The Atlantic recently published an article entitled “Why Are So Many Law Firms Trapped in 1995?” by Leigh Mcmullan Abramson.
I highly encourage reading it, but here is a notable excerpt:
New technologies and increased competition are forcing the legal industry to slowly remake itself.
“The billable hour is the culprit of everything,” explains Ralph Baxter, the former chairman and CEO of Orrick, Herrington & Sutcliffe. Implementing innovations that render billable hours obsolete can be like tugging on a thread that threatens to unravel the basic concept of a law firm. For example, the start-up Lex Machina can speedily mine and analyze litigation data that would take an army of associates months to go through. Suddenly, several associates aren’t billing. And if they aren’t billing, the firm could do without them. And if they could do without those associates, then they could do without the office space they occupy. There goes the business model.
While traditional law firms have been slow to adapt, it is these more overt inefficiencies that a new crop of start-ups and law firms are aiming to exploit. Todd Smithline jettisoned billable hours entirely and operates his San Francisco-based, tech-focused firm, Smithline PC, under a subscription model. Clients pay monthly fees ranging from $8,000 to $25,000, which buys them as much service as they need. He says many were skeptical at first, but he has found that “clients value predictability.” Jason Boehmig, the co-founder and CEO of Ironclad, a legal-software company, agrees that clients are eager for change in the legal industry. “Clients have the incentive to take advantage of technology because they are the ones really feeling the pain of the billable hour,” he says.
The disconnect between what traditional legal services offer and what clients want has been a boon to legal entrepreneurs.
The point of the article is that technology is not meant to replace attorneys, but to supplement them. Resisting technology as an attorney is futile. As one of my former law professors, Daniel Martin Katz, notoriously states, “law + technology will always be greater than law or technology alone.”
Kenneth A. Grady, Lean Law Evangelist at SeyfarthLean Consulting and Adjunct Professor at Michigan State University College of Law, believes in a similar methodology regarding the practice of law. In his new course, Delivering Legal Services: New Legal Landscape, Ken offers some advice to law students and attorneys alike on learning to accept technology as a tool in their careers.
On your journey to the future of embracing technology as an attorney, here are 5 steps you can take on the path of least resistance:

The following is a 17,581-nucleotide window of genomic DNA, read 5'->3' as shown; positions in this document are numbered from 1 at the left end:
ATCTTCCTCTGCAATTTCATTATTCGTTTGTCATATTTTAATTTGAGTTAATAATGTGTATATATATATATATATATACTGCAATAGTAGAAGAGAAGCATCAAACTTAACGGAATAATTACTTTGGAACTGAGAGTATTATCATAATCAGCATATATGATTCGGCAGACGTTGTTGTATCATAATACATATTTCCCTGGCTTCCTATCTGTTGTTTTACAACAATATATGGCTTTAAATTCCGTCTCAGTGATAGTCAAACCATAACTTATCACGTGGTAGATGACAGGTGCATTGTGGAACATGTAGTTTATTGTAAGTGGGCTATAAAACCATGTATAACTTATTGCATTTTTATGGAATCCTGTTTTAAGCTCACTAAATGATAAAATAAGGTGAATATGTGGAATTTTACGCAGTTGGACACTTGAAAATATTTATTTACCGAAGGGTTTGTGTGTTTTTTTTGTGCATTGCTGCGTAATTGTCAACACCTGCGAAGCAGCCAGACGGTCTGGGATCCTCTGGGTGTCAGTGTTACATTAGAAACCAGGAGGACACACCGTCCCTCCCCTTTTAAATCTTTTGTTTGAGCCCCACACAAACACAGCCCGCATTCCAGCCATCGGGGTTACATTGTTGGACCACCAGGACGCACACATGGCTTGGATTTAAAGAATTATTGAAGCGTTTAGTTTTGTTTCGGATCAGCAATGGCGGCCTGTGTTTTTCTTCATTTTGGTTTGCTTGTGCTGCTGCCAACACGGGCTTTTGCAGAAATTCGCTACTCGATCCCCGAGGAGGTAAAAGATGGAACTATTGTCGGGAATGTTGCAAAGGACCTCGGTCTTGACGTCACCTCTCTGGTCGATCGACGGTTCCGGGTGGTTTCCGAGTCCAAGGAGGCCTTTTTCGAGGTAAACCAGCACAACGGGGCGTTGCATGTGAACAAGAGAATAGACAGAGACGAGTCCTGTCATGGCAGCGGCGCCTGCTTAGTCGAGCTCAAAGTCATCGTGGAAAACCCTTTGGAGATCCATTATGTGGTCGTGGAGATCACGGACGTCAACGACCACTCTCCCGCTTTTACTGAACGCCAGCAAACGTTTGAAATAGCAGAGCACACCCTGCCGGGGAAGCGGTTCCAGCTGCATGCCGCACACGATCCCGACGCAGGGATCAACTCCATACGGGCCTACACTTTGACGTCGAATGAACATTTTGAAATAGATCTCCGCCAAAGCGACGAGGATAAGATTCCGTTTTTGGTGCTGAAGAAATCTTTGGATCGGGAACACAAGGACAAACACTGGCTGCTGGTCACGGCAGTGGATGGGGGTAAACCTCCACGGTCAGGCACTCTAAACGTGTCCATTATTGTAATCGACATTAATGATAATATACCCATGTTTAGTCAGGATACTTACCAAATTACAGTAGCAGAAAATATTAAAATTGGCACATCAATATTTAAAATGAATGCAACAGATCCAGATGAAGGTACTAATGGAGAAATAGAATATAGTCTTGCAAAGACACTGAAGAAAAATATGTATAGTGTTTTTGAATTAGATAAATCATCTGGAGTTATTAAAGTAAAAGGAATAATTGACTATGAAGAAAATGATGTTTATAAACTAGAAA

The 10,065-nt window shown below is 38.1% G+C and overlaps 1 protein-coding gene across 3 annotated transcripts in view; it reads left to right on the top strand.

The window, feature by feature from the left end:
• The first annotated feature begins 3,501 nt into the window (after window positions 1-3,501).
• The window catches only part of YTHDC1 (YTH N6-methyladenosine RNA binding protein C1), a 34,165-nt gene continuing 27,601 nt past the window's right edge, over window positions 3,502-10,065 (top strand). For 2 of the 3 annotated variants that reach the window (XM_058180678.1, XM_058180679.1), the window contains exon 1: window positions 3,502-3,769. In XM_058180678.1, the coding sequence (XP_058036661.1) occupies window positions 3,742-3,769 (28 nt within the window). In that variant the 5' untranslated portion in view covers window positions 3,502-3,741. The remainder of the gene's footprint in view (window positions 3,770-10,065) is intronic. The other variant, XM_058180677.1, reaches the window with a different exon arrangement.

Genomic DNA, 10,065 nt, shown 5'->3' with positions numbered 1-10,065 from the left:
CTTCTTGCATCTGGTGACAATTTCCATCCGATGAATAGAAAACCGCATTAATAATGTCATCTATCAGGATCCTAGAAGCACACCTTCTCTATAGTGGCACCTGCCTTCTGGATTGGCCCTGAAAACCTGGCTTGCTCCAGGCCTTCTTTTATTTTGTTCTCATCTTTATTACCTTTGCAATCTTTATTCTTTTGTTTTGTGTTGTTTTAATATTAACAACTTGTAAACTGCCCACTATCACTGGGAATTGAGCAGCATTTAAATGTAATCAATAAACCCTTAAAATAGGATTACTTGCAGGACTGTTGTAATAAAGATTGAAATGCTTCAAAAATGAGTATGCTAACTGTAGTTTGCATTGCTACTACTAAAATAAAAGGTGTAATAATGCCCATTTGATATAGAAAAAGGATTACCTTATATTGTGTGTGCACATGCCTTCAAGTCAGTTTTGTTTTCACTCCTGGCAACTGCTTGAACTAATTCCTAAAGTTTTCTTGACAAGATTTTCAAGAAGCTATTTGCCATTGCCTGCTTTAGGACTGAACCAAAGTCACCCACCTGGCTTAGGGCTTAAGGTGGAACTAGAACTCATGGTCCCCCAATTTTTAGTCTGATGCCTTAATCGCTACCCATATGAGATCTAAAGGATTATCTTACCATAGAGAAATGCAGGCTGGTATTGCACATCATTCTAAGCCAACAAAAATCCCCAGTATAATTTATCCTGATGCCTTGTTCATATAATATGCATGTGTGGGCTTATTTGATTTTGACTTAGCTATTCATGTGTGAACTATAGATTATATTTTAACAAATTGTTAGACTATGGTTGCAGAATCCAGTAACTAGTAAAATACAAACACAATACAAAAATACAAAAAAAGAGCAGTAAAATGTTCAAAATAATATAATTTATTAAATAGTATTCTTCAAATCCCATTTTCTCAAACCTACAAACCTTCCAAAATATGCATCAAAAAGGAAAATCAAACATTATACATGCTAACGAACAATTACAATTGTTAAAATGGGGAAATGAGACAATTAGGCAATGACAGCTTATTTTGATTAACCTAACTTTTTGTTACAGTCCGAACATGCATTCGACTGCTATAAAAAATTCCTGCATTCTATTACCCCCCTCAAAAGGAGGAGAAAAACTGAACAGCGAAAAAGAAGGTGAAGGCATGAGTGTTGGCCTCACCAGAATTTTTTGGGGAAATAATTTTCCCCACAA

- Step Up. Look where the technology is, and stay ahead of it. Be a thought leader.
This is how innovation is born in the world, and how successful new businesses are created. I’m a firm believer in augmented reality (AR) technology. In fact, AR is expected to be a $150 billion industry in 2020. Early efforts in this space were led by Google Glass, and I explored the possibilities of this technology in the legal industry (which gained me a little bit of notoriety as a law student). Even though this technology failed to achieve wide consumer adoption and acceptance, that wasn’t the point. It pushed boundaries and started new conversations. This creates change.
- Step Aside. Don’t try to be better at technology than technology. Tech can do some things better. Don’t fight it.
A majority of doc review is now done online. Other new technologies are replacing tasks that attorneys traditionally completed, and this benefits attorneys and clients alike. Attorneys need to accept the fact that technology can do some things better, and it allows them to spend more time on things that technology is not good at.
- Step In. Technology has its limits and you can fill in for it. Recognize that computers can only do so much.
Technology is not going to replace attorneys entirely. There will be many opportunities for lawyers to fill in gaps left by technology. The successful ones will learn to recognize what those gaps are.
- Step Narrowly. Find a niche. Pick a niche that computers are unlikely to go into, even if they could.
For example, a hot and developing area of law is marijuana law. With changing laws and new regulations, some attorneys have already begun to specialize in this field. There currently aren’t any legal technologies in this space, and attorneys who are practicing in this area are ahead of the game.
- Step Forward. Design the algorithms, write the code.
There is plenty of room for new technology to be developed, and why can’t an attorney be the person to create it? Law students come from diverse educational backgrounds these days, including computer engineering. Even if you do not have a formal development background, there are plenty of resources available online that you can use to learn to code. I recommend starting here.
- The Missed Step. Okay, I lied. There is a sixth step and it’s an important one. That is not doing anything. No choice is a choice, but not a good strategy. Attorneys can insure the future of their careers by taking steps to make the most of what technology can do for them.
I think Baxter states it perfectly as quoted in The Atlantic, “Step by step, law firms, clients, and legal start-ups will make improvements and will gain market share. . . . The market will turn towards more innovative, creative solutions.” You can and should want to be a part of the solution.